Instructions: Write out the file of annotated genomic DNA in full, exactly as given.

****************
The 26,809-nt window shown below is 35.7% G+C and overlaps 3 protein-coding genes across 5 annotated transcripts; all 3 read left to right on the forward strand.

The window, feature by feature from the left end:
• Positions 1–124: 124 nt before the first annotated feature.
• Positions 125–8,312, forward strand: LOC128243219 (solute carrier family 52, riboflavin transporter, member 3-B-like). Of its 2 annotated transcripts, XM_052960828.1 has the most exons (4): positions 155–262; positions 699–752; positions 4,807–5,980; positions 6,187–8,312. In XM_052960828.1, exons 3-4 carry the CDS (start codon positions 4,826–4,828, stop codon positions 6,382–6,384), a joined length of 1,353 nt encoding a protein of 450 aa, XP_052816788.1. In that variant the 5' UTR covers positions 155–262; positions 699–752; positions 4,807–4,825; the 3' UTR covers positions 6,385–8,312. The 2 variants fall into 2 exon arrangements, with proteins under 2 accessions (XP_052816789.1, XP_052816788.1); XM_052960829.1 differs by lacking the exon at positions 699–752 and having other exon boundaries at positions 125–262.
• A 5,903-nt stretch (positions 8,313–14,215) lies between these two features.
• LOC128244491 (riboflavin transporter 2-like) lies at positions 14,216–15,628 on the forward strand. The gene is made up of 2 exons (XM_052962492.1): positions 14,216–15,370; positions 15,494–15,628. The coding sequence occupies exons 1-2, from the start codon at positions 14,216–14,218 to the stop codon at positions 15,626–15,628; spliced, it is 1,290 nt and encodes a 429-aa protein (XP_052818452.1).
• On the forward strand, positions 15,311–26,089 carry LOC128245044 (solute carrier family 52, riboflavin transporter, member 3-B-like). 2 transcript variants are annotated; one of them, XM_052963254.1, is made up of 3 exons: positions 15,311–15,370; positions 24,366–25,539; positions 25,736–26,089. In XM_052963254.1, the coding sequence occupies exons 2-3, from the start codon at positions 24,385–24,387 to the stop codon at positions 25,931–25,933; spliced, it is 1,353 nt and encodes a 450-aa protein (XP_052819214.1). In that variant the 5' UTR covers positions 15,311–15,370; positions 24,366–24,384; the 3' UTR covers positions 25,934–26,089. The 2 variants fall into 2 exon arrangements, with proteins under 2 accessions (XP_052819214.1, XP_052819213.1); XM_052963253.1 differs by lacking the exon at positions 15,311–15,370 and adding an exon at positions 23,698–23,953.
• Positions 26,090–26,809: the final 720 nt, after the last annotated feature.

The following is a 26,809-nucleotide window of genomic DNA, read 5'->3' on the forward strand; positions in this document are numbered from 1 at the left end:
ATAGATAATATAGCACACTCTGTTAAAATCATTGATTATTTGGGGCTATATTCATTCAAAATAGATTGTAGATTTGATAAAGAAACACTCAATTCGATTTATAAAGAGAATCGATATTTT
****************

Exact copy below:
The 26,809-nt window shown below is 35.7% G+C and overlaps 3 protein-coding genes across 5 annotated transcripts; all 3 read left to right on the forward strand.

The window, feature by feature from the left end:
• Positions 1–124: 124 nt before the first annotated feature.
• Positions 125–8,312, forward strand: LOC128243219 (solute carrier family 52, riboflavin transporter, member 3-B-like). Of its 2 annotated transcripts, XM_052960828.1 has the most exons (4): positions 155–262; positions 699–752; positions 4,807–5,980; positions 6,187–8,312. In XM_052960828.1, exons 3-4 carry the CDS (start codon positions 4,826–4,828, stop codon positions 6,382–6,384), a joined length of 1,353 nt encoding a protein of 450 aa, XP_052816788.1. In that variant the 5' UTR covers positions 155–262; positions 699–752; positions 4,807–4,825; the 3' UTR covers positions 6,385–8,312. The 2 variants fall into 2 exon arrangements, with proteins under 2 accessions (XP_052816789.1, XP_052816788.1); XM_052960829.1 differs by lacking the exon at positions 699–752 and having other exon boundaries at positions 125–262.
• A 5,903-nt stretch (positions 8,313–14,215) lies between these two features.
• LOC128244491 (riboflavin transporter 2-like) lies at positions 14,216–15,628 on the forward strand. The gene is made up of 2 exons (XM_052962492.1): positions 14,216–15,370; positions 15,494–15,628. The coding sequence occupies exons 1-2, from the start codon at positions 14,216–14,218 to the stop codon at positions 15,626–15,628; spliced, it is 1,290 nt and encodes a 429-aa protein (XP_052818452.1).
• On the forward strand, positions 15,311–26,089 carry LOC128245044 (solute carrier family 52, riboflavin transporter, member 3-B-like). 2 transcript variants are annotated; one of them, XM_052963254.1, is made up of 3 exons: positions 15,311–15,370; positions 24,366–25,539; positions 25,736–26,089. In XM_052963254.1, the coding sequence occupies exons 2-3, from the start codon at positions 24,385–24,387 to the stop codon at positions 25,931–25,933; spliced, it is 1,353 nt and encodes a 450-aa protein (XP_052819214.1). In that variant the 5' UTR covers positions 15,311–15,370; positions 24,366–24,384; the 3' UTR covers positions 25,934–26,089. The 2 variants fall into 2 exon arrangements, with proteins under 2 accessions (XP_052819214.1, XP_052819213.1); XM_052963253.1 differs by lacking the exon at positions 15,311–15,370 and adding an exon at positions 23,698–23,953.
• Positions 26,090–26,809: the final 720 nt, after the last annotated feature.

The following is a 26,809-nucleotide window of genomic DNA, read 5'->3' on the forward strand; positions in this document are numbered from 1 at the left end:
ATAGATAATATAGCACACTCTGTTAAAATCATTGATTATTTGGGGCTATATTCATTCAAAATAGATTGTAGATTTGATAAAGAAACACTCAATTCGATTTATAAAGAGAATCGATATTTT